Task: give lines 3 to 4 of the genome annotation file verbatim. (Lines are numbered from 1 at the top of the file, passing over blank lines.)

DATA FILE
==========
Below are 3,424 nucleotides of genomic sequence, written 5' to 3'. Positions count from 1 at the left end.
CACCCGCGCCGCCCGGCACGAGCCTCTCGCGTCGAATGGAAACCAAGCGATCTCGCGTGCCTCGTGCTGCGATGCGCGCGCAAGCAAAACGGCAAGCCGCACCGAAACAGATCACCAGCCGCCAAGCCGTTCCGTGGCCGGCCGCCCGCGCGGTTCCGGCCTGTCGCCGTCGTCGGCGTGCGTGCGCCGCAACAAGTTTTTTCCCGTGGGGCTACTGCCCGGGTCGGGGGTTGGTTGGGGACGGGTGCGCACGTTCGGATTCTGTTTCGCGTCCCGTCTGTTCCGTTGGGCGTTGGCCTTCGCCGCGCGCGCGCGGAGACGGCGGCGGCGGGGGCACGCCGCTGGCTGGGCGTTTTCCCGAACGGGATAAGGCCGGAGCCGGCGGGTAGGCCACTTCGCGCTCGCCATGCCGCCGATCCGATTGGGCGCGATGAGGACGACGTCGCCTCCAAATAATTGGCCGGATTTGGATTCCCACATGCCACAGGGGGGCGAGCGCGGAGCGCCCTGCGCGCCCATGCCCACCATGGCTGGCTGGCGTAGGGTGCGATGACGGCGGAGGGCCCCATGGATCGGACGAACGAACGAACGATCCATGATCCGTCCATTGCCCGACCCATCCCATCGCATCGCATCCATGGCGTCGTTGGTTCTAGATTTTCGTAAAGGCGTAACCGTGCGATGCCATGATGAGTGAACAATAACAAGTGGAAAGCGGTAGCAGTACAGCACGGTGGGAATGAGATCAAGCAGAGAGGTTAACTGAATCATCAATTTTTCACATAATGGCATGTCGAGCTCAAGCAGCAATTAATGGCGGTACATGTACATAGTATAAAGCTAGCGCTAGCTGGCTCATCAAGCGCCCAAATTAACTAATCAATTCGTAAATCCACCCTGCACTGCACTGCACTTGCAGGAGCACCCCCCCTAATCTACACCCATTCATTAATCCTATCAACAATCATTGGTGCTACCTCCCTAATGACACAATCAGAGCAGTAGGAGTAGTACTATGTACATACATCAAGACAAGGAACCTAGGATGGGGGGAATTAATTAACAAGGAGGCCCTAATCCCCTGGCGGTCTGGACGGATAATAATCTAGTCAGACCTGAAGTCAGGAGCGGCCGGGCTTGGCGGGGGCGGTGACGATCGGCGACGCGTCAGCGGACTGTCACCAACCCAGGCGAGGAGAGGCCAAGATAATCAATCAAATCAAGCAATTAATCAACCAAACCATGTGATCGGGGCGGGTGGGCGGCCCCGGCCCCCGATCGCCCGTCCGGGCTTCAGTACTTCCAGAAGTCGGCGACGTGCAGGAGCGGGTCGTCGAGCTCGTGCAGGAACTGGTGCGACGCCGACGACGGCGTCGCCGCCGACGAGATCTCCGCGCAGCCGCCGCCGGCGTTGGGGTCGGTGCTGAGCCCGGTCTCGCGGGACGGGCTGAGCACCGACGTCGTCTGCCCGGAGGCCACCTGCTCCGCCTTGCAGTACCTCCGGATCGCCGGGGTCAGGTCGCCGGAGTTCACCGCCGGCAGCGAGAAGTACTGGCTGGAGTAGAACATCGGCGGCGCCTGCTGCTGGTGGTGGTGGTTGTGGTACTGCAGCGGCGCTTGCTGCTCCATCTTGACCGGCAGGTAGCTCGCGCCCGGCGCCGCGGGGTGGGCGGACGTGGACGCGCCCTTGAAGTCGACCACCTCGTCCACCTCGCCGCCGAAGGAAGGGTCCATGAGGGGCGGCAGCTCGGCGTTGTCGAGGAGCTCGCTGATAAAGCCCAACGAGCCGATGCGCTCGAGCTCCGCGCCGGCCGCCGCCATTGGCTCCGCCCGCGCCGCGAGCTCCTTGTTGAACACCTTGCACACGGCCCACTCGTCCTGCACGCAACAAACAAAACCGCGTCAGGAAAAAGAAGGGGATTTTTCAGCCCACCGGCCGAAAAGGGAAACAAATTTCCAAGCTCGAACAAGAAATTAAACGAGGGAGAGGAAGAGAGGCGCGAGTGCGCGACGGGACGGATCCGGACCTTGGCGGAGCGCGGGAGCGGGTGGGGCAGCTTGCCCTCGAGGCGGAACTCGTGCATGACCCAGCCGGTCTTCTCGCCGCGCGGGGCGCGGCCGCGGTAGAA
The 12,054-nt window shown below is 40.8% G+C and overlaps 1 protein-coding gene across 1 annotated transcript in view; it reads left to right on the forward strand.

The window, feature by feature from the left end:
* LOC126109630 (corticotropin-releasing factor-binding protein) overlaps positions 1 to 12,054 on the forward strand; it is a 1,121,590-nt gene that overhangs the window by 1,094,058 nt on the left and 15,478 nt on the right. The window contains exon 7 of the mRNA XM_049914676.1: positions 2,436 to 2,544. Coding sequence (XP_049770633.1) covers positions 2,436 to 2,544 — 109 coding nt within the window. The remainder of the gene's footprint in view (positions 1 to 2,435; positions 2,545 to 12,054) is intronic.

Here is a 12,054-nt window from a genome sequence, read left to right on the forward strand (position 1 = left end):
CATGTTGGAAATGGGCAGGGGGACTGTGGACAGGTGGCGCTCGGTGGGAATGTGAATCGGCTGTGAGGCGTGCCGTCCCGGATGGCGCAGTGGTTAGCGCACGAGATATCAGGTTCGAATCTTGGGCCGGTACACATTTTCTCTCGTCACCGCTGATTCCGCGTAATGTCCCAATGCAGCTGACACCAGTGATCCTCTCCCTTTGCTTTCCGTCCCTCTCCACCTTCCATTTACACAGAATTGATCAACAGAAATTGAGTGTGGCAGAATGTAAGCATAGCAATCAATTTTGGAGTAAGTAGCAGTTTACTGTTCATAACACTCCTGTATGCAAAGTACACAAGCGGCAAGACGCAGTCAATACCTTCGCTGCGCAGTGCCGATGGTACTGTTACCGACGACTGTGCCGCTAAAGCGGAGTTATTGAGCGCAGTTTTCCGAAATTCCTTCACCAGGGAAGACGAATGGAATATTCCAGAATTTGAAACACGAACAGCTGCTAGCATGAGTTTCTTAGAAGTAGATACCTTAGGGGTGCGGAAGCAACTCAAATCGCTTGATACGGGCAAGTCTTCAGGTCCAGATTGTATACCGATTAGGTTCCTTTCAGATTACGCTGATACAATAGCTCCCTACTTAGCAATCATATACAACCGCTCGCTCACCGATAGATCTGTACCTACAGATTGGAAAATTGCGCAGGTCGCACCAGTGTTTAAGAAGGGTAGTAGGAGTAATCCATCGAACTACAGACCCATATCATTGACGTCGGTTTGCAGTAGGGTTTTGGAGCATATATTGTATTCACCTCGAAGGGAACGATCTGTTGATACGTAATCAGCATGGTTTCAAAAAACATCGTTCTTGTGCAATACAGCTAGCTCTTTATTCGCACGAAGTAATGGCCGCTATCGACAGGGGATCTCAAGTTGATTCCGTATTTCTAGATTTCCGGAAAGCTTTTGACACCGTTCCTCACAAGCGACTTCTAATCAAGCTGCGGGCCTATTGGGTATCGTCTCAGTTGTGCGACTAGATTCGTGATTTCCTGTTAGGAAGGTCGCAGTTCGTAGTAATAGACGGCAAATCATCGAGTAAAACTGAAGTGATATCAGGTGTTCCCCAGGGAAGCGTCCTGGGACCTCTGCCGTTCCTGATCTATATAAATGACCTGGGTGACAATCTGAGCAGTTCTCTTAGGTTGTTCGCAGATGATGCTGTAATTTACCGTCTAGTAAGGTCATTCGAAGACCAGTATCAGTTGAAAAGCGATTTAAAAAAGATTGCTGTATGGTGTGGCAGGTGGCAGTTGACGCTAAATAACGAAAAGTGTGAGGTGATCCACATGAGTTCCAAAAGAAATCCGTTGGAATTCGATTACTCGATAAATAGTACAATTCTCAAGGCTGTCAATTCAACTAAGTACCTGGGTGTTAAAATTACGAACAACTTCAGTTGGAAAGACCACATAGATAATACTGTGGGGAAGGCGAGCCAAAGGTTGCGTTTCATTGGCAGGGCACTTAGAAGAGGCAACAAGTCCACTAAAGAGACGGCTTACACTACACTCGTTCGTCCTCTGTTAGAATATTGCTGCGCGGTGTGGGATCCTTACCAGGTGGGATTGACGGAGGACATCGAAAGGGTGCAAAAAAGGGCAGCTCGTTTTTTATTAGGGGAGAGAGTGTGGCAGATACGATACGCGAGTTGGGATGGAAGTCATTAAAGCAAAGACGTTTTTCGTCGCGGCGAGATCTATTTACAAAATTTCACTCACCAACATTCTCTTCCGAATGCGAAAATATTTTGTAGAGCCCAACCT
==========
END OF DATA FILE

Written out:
The 12,054-nt window shown below is 40.8% G+C and overlaps 1 protein-coding gene across 1 annotated transcript in view; it reads left to right on the forward strand.

The window, feature by feature from the left end: